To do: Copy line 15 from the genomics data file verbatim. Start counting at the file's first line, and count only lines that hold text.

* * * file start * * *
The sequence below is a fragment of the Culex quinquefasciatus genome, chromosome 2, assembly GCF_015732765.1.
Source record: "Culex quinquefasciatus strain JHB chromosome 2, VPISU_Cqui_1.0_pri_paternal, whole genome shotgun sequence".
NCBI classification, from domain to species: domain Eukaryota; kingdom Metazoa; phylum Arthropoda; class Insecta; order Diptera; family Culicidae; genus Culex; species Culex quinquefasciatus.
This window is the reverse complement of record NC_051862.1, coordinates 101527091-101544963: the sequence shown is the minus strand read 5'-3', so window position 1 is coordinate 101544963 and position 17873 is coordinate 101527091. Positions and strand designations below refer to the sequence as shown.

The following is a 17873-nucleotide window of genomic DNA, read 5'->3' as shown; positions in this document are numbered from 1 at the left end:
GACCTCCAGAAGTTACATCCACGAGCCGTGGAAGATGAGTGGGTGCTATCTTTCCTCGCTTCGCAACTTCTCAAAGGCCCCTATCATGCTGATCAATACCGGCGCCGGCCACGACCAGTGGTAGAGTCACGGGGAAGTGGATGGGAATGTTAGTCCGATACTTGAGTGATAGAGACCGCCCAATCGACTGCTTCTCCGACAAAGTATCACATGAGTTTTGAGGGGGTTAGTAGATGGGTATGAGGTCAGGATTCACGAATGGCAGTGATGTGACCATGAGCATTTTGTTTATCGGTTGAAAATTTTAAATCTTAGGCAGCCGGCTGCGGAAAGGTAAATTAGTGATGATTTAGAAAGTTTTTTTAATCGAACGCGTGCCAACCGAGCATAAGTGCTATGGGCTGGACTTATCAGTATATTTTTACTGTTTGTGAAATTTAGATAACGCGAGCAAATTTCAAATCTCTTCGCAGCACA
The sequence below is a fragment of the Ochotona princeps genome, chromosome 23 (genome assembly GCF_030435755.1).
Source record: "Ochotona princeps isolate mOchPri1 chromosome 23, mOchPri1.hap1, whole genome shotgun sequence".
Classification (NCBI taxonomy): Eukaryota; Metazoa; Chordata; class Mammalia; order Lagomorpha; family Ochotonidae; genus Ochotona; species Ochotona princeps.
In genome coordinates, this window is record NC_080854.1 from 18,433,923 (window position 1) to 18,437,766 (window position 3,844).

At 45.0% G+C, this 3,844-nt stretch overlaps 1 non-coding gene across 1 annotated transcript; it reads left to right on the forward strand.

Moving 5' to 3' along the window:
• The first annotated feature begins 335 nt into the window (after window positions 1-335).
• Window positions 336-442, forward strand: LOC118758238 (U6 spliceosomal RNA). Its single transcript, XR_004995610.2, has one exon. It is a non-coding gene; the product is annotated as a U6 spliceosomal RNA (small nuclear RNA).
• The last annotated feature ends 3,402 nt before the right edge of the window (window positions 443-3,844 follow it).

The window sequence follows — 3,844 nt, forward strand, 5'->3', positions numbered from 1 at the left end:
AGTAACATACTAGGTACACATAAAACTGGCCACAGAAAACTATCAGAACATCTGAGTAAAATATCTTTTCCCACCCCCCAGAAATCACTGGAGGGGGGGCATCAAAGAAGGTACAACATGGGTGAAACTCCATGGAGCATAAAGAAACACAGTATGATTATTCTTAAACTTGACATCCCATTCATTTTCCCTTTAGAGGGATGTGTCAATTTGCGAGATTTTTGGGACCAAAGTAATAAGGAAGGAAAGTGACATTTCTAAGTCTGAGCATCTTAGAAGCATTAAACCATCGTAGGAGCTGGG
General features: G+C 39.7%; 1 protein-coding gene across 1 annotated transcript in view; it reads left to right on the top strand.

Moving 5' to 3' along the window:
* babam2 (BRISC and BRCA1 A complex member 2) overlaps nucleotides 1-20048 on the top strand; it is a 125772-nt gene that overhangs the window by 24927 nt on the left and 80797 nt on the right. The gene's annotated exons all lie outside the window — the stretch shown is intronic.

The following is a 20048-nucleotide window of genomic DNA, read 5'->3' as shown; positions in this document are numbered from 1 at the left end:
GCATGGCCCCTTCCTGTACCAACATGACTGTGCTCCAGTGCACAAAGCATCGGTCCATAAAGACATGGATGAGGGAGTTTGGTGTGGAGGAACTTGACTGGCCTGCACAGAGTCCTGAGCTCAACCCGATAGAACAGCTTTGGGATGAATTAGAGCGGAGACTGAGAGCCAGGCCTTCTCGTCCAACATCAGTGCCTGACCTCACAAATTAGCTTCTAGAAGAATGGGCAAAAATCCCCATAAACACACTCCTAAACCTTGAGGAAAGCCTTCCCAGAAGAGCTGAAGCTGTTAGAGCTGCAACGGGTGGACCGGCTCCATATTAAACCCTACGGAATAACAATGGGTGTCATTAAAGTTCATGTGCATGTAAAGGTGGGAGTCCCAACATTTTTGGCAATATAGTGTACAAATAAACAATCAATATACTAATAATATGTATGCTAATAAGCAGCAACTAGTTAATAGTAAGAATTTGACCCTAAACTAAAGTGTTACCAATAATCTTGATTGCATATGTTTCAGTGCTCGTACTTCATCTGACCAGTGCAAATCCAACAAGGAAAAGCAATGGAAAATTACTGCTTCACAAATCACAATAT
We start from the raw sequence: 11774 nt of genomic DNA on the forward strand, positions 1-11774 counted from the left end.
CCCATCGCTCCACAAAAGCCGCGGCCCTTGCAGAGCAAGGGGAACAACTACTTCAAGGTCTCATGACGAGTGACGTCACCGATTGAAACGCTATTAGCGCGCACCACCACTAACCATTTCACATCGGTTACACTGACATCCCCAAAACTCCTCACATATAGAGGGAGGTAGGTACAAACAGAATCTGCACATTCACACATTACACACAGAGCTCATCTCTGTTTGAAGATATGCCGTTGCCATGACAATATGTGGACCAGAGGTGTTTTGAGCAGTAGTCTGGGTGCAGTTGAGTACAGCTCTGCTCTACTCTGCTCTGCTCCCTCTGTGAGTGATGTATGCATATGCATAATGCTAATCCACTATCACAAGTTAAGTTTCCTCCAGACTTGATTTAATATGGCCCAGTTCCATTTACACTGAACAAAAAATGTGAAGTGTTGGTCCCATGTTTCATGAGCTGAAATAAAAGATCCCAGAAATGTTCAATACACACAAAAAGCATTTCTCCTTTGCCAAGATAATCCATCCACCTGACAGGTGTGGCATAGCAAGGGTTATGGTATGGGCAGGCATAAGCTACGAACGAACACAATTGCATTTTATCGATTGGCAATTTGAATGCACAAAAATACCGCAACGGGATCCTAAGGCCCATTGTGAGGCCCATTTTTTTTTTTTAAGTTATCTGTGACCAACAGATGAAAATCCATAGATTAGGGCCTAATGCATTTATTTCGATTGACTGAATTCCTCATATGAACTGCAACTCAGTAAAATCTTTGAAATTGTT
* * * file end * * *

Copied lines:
• The last annotated feature ends 3,402 nt before the right edge of the window (window positions 443-3,844 follow it).